Photo via Ayesha McGowan Facebook Page
Meet Ayesha McGowan
As Women’s History Month pedals on, we would like to share a story of a woman who is currently making history. Ayesha McGowan is on an an epic journey to become the first African-American professional road cyclist. She’s also on a mission to add color and numbers to women’s cycling.
During Black History Month, BikePGH’s Education Program Coordinator, DeVaughn Rodgers, spoke to BikePGH’s Positive Spin kids on stories of black and people of color cyclists who broke down barriers to do what they loved.
“Of all the stories I came across, the story of Ayesha Mcgowan really fit the bill as a modern day pro-cycling pioneer. It’s present day stories like these that help build the confidence in our youth so that they may also break down barriers to be the best person they can be.” said DeVaughn.
Positive Spin is BikePGH’s youth focused bike education program designed to teach youth how to operate bikes safely and navigate through city streets, trails, and parks.
Learn more about Ayesha’s journey, and her thoughts on representation for people of color in the industry, and who inspires her in our Q&A.
Have you seen this? Check out Ayesha McGowan’s #CantStop Chasing History Oakley Commercial.
What do you think about representation for women and people of color in the bicycling industry?
When you think of a cyclist in general, not everyone is going to think of a person of color. I do now….but that is not what is being represented at large. When you look at advertising and pretty much anything that comes out of the cycling industry, it’s white dudes on bikes.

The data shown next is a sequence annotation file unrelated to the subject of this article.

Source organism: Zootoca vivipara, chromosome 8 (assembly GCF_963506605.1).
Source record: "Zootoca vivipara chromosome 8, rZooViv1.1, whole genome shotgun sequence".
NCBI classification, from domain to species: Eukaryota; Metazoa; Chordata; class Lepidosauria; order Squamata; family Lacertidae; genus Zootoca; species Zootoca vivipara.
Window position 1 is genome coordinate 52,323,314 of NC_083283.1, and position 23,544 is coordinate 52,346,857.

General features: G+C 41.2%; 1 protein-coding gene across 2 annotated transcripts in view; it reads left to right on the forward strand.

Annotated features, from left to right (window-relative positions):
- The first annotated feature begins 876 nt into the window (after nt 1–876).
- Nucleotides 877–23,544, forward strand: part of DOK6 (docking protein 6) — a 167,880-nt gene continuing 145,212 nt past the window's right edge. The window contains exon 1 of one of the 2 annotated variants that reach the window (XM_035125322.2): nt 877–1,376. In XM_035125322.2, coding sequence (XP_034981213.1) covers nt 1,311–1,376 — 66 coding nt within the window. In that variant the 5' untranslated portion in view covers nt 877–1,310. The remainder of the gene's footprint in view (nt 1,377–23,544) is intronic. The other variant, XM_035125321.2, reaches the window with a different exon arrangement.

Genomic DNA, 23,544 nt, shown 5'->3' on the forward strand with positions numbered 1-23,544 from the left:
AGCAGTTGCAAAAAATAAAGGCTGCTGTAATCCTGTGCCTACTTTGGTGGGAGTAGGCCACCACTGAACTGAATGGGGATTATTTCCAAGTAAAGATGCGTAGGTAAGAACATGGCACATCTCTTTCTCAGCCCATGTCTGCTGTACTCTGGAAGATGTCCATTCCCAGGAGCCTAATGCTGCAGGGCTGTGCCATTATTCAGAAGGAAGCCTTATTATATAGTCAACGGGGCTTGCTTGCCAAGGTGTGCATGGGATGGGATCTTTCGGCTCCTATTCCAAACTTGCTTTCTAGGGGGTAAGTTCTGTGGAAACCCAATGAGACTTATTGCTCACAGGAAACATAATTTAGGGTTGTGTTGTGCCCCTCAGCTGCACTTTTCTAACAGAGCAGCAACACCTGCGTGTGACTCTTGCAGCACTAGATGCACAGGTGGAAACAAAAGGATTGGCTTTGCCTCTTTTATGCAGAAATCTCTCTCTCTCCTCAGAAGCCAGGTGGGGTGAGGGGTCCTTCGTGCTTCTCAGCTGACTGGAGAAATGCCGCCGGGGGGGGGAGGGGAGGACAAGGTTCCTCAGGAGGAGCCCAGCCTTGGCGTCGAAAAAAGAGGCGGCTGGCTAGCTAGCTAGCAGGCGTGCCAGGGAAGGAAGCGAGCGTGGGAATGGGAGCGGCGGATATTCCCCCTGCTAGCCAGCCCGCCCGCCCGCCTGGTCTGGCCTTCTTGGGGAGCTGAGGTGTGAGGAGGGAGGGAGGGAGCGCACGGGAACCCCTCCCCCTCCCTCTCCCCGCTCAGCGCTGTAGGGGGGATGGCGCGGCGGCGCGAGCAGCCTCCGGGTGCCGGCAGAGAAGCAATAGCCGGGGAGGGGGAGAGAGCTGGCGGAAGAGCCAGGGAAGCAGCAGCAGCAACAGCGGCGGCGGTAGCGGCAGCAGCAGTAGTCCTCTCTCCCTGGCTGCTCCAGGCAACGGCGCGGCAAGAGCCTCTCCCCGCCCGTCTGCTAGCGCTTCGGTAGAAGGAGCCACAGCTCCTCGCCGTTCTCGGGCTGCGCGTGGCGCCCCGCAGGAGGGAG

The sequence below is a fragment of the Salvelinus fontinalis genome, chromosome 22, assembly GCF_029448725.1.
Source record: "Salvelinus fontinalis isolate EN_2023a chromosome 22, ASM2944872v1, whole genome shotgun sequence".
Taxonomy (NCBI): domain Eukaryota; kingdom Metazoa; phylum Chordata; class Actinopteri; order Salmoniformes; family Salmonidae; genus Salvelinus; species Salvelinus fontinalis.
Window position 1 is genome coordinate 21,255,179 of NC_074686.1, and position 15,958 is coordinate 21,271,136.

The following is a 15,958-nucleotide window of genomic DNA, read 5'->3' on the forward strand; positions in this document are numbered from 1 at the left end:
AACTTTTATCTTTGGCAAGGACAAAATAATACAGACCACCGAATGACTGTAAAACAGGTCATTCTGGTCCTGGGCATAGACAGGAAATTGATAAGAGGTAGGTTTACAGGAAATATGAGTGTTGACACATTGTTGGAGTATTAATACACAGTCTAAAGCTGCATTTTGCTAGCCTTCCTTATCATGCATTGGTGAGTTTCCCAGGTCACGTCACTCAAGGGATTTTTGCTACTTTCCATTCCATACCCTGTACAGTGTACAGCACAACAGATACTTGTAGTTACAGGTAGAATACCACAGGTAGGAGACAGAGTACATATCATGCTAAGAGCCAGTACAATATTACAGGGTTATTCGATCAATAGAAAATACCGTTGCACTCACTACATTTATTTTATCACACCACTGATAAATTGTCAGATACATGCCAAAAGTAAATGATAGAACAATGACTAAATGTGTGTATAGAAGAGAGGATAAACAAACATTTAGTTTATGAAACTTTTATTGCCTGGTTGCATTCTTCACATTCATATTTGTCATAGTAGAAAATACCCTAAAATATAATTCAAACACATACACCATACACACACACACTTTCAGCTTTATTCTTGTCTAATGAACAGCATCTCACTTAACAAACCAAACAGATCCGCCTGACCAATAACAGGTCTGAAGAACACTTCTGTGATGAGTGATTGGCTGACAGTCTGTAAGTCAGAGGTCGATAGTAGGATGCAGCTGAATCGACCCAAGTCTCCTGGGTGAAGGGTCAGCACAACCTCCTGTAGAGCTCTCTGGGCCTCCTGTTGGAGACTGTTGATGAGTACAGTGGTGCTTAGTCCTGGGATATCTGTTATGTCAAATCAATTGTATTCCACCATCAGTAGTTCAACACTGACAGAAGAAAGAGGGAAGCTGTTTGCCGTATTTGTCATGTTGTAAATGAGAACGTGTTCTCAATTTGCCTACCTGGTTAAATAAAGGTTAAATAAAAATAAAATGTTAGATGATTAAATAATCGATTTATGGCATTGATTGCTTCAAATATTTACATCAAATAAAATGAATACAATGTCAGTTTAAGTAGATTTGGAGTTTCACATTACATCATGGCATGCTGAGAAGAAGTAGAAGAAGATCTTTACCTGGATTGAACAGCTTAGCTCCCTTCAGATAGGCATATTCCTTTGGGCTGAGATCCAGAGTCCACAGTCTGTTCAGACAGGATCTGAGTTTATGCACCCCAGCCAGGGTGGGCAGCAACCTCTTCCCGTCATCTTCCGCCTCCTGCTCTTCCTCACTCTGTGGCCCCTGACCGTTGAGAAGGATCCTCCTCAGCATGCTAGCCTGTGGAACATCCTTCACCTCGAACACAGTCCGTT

Now people are into talking about diversity, but when you talk to [people in the industry] a little bit longer you realize by diversity they mean is, “oh we are including women too.” So now you have white men and white women.
There’s progress being made but there is still an entire community of people who are being completely excluded from the picture of what a cyclist looks like and I am really hoping to change that. Because representation is really important to me.
I think it’s important for the next generation to see what they can possibly become. When you think of tennis now, it’s not unfathomable to see a black women playing tennis because Serena and Venus have completely dominated and changed that perspective. And someone opened the door for them. Where as, years ago that wasn’t the case.
Really basic examples like Mae Jemison being an astronaut that is so impactful and it might not seem like a big deal to some people. For me as a little girl that was awesome. Like, “oh wow, I can be an astronaut, if I want to be an astronaut.” It’s really cool to keep creating these examples where that can be possible.
Who inspires you? Other women cyclists? Advocates or activists?
I’m more inspired by the younger generation honestly. I feel like the next generation is kind of like, I don’t know what is in the water that they’re drinking. We’ve got Yara Shahidi, who’s this super light for her peers.
Not even just famous people inspire me, your everyday person that just decided to go for something that they weren’t sure they could do or just try and be something bigger than themselves. It’s not just the Serenas of the world that are super inspiring, normal people are super inspiring too.
What do you think are some things that cycling groups and the cycling community as a whole can do to be more welcoming towards women and people of color?
I feel like there’s this aura of people wanting to be super helpful, but in a way, I just want to be treated like everybody else right? Like if it’s not a thing then don’t make it a thing. When I show up to ride a bike, I’m just there to ride a bike. You can talk to me, I’ll talk to anybody.
There’s a way that people try to support me and there’s a way that people try to support others that is almost different. It’s almost as if they look at me as though I have a disability. It’s a matter of people wanting to help in the way they think you need help. I can speak for myself. I can tell you when I need help. I think that’s something that gets stripped from me a lot and I don’t appreciate that as a 30 year old woman. I’m an adult.
How have you experienced racism and sexism while biking?